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Perennial vegetables to grow now

(Photo Credit: Flickr member Eric Hunt)

Oca is a South American perennial tuber. (Photo Credit: Flickr member Eric Hunt)

In the middle of winter, it’s easy to get carried away with thoughts of all the things you will plant this spring. The back-breaking labour of planting, the endless weeding, the constant battle with pests – all that recedes into the corners of one’s memory at this time of year.

But did you know there were vegetables you could plant once and enjoy for years to come?

In his book “How to Grow Perennial Vegetables,” Martin Crawford makes the following case for low-maintenance, low-impact gardening with perennial vegetables:

  • Less work: You don’t have to cultivate the soil every year, and with vigilance the need for weeding will decrease over time.
  • Fewer carbon emissions: With a reduced need for yearly cultivation comes a reduction in the amount of carbon dioxide that is released into the environment when the soil is turned.
  • Better for the soil: The soil structure is maintained since the land does not need to be cultivated as much. This means humus levels build up, moisture is retained and nutrients won’t wash away.
  • Healthier food: Perennials have a larger root structure and can therefore access more soil space and take up more nutrients

Some perennial crops to consider include arugula, asparagus, horseradish, garlic, rhubarb and radicchio. Or consider these less conventional options:

Egyptian Walking Onion: These unusual heirlooms can be harvested young, as spring onions, or allowed to mature into a shallot-like bulb. As the set at the top of the onion grows, its weight pulls the plant over, where the bulb re-roots itself, giving it the name of a ‘walking onion’.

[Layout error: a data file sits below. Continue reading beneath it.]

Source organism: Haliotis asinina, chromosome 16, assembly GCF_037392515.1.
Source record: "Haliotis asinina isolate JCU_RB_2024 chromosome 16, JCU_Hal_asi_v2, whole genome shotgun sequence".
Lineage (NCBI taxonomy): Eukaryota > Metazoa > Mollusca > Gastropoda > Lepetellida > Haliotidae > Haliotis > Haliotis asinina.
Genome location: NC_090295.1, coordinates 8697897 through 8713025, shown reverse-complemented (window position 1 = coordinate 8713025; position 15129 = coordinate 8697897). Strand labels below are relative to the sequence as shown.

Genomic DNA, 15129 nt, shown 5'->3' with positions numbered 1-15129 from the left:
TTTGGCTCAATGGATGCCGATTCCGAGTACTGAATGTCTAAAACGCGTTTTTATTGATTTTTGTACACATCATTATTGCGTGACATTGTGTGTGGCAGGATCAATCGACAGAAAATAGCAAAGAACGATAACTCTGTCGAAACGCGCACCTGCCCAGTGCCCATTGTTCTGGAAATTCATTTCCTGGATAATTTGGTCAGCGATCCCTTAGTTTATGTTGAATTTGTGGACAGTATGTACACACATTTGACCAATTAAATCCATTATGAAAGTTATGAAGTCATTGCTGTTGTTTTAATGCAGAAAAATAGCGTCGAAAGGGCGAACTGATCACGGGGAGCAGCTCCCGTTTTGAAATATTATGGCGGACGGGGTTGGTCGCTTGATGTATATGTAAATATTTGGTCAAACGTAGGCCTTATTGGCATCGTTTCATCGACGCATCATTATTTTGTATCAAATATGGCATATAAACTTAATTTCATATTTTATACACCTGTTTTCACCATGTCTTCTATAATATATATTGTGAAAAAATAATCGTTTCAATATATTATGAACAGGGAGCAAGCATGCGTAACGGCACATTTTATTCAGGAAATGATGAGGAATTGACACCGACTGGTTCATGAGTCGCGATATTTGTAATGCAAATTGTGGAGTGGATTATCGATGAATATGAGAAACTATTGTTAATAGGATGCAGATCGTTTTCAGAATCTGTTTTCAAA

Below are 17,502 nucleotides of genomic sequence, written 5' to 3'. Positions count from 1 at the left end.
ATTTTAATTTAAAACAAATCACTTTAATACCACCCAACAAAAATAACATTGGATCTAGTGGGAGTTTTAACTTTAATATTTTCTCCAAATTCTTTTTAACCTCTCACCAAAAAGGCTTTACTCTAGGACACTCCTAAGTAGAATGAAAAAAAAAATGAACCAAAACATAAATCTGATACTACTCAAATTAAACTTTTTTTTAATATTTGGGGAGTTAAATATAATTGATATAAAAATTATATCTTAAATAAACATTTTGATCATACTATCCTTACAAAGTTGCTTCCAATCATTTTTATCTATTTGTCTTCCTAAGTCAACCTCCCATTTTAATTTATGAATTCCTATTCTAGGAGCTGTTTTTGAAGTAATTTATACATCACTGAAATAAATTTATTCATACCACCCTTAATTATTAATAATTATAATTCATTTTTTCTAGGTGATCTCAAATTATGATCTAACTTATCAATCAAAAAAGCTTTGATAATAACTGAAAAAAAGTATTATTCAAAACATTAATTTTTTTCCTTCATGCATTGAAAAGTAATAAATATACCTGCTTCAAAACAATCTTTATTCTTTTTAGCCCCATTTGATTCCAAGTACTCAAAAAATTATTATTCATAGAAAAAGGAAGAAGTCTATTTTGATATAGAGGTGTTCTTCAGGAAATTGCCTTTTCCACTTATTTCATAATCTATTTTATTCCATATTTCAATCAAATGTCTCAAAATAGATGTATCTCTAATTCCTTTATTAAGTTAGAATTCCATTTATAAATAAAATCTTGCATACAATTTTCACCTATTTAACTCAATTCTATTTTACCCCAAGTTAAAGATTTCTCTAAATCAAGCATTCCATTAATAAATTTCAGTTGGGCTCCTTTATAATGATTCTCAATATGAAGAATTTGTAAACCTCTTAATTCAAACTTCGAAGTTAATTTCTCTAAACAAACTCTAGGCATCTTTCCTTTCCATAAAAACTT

Oca: A waxy, brightly colored tuber with South American origins, oca is an excellent source of carbohydrates, phosphorus and iron. The leaves and yellow flowers are also edible, but the tubers are the real prize. They are grown like potatoes and prefer sandy soil, a bit of shade and cool, damp weather.

Sea kale: This member of the brassica family mounds and spreads and is grown as both an ornamental and an edible plant. While the leaves resemble ordinary kale, the shoots can be cooked like asparagus. In the wild, it grows along the coast and therefore makes a natural companion to seafood like or shrimp.

Jerusalem artichokes/sunchokes: No, they don’t originate in Jerusalem. In fact, they’re native to North American. Seamen from Italy and Spain apparently referred to the tubers as ‘girasoles’, because the flowers look like sunflowers; ‘Jerusalem’ is evidently an English corruption of that word. The ‘artichoke’ moniker probably stuck because they are cooked in a similar fashion. Expect a mild but nutty and sweet flavour that can be eaten both raw and cooked.

Collard greens: These bitter, nutrition-laden leaves are better harvested after a frost. Collards have been part of culinary traditions for approximately 2,000 years. In the Southern U.S., they are often cooked with onions and smoked or salted meats. Although they’re associated with southern cuisine, collard greens grow particularly well in northern climates and are cold resistant.

This Post Has 2 Comments

    • Dear David,

      Thanks for your comment. Do you mean they aren’t perennial in Nova Scotia? Have you had experience with this – if so, we’d love to hear about it. What variety were you growing? Collards are generally thought to be perennial, especially in colder climates, and particularly the ‘tree collard’ variety. But now that you’ve brought up the point we’re looking into it and will get back to you with a more conclusive answer!

      the Rustik team

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